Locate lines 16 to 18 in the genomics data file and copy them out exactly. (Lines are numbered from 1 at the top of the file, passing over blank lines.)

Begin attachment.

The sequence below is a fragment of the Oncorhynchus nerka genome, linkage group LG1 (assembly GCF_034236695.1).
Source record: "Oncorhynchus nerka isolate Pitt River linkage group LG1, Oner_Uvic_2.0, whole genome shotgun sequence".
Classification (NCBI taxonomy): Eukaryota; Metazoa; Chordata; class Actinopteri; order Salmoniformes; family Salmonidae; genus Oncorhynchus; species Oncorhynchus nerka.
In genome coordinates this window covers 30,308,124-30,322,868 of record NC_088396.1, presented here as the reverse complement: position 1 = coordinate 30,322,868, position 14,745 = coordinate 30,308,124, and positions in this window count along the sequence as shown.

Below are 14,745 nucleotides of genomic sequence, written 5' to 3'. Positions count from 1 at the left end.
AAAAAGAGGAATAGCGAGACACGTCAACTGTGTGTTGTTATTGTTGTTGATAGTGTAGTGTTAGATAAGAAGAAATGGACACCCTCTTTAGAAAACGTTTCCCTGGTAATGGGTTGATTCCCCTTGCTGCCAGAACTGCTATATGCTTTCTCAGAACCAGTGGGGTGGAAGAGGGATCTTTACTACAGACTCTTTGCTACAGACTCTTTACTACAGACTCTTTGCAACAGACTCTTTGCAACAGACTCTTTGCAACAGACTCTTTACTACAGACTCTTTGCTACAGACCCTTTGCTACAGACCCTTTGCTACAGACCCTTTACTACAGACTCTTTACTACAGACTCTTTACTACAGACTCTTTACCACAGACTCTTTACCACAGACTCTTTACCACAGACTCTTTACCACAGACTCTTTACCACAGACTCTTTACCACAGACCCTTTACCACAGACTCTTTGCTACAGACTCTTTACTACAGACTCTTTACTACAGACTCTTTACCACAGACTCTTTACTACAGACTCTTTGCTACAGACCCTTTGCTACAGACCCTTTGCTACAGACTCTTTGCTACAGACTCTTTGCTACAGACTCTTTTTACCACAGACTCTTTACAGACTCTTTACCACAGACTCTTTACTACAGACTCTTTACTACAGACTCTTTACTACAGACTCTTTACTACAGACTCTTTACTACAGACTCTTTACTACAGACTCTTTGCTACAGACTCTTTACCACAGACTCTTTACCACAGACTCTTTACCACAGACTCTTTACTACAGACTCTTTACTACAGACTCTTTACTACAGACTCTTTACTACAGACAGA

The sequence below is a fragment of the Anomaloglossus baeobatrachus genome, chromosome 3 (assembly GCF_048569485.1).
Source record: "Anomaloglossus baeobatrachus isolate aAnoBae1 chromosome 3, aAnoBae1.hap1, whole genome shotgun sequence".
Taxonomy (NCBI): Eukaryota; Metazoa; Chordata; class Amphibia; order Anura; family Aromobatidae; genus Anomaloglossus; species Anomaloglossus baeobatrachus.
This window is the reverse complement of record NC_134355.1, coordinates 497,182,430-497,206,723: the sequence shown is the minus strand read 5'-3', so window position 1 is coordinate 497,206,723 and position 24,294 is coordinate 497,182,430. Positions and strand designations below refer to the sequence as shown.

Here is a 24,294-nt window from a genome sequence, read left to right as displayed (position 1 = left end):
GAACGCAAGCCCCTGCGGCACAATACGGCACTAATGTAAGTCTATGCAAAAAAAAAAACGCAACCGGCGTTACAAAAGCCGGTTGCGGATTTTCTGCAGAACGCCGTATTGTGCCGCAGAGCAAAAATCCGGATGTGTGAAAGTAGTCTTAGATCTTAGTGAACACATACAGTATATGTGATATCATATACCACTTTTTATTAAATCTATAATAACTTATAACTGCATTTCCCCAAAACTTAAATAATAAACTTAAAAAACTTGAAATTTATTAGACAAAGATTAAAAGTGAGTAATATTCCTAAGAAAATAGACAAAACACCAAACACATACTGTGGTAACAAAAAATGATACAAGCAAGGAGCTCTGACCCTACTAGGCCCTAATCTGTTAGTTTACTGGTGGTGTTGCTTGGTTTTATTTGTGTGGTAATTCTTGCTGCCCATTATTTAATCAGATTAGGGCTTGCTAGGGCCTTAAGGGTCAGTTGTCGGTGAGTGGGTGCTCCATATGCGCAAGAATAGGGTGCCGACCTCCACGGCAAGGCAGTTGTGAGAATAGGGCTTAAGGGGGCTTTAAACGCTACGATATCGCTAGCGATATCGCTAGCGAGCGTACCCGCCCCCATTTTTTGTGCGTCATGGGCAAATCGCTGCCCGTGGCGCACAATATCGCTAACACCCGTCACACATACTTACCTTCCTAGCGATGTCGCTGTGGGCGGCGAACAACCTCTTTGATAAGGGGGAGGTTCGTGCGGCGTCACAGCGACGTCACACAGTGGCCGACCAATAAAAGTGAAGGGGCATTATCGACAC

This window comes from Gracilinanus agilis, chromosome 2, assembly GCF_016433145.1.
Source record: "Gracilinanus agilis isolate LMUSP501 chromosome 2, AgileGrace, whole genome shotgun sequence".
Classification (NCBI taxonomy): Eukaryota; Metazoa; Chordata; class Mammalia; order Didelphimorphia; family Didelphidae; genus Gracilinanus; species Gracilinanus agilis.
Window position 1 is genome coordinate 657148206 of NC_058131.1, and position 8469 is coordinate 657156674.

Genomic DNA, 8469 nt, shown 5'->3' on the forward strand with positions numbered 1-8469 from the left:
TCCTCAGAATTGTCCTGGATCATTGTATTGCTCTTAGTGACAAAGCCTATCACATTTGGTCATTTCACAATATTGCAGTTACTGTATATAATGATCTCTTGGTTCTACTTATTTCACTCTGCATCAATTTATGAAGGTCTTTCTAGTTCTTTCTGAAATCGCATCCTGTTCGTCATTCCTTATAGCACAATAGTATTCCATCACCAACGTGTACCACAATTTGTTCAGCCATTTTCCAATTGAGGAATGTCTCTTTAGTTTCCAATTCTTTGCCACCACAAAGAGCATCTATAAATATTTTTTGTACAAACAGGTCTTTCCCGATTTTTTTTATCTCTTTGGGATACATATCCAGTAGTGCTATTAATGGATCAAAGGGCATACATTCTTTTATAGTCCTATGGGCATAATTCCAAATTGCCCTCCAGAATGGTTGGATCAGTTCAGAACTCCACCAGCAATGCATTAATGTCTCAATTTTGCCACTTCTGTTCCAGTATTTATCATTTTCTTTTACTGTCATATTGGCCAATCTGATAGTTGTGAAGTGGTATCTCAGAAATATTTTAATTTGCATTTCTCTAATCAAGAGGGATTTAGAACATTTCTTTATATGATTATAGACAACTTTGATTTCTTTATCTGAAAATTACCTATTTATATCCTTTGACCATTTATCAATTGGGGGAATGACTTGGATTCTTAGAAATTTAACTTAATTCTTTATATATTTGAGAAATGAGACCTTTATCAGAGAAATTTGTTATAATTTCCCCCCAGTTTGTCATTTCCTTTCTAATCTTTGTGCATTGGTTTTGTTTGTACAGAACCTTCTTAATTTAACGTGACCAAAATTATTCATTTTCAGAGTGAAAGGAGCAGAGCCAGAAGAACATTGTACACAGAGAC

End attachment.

Window position 1 is genome coordinate 657148206 of NC_058131.1, and position 8469 is coordinate 657156674.

Genomic DNA, 8469 nt, shown 5'->3' on the forward strand with positions numbered 1-8469 from the left:
TCCTCAGAATTGTCCTGGATCATTGTATTGCTCTTAGTGACAAAGCCTATCACATTTGGTCATTTCACAATATTGCAGTTACTGTATATAATGATCTCTTGGTTCTACTTATTTCACTCTGCATCAATTTATGAAGGTCTTTCTAGTTCTTTCTGAAATCGCATCCTGTTCGTCATTCCTTATAGCACAATAGTATTCCATCACCAACGTGTACCACAATTTGTTCAGCCATTTTCCAATTGAGGAATGTCTCTTTAGTTTCCAATTCTTTGCCACCACAAAGAGCATCTATAAATATTTTTTGTACAAACAGGTCTTTCCCGATTTTTTTTATCTCTTTGGGATACATATCCAGTAGTGCTATTAATGGATCAAAGGGCATACATTCTTTTATAGTCCTATGGGCATAATTCCAAATTGCCCTCCAGAATGGTTGGATCAGTTCAGAACTCCACCAGCAATGCATTAATGTCTCAATTTTGCCACTTCTGTTCCAGTATTTATCATTTTCTTTTACTGTCATATTGGCCAATCTGATAGTTGTGAAGTGGTATCTCAGAAATATTTTAATTTGCATTTCTCTAATCAAGAGGGATTTAGAACATTTCTTTATATGATTATAGACAACTTTGATTTCTTTATCTGAAAATTACCTATTTATATCCTTTGACCATTTATCAATTGGGGGAATGACTTGGATTCTTAGAAATTTAACTTAATTCTTTATATATTTGAGAAATGAGACCTTTATCAGAGAAATTTGTTATAATTTCCCCCCAGTTTGTCATTTCCTTTCTAATCTTTGTGCATTGGTTTTGTTTGTACAGAACCTTCTTAATTTAACGTGACCAAAATTATTCATTTTCAGAGTGAAAGGAGCAGAGCCAGAAGAACATTGTACACAGAGAC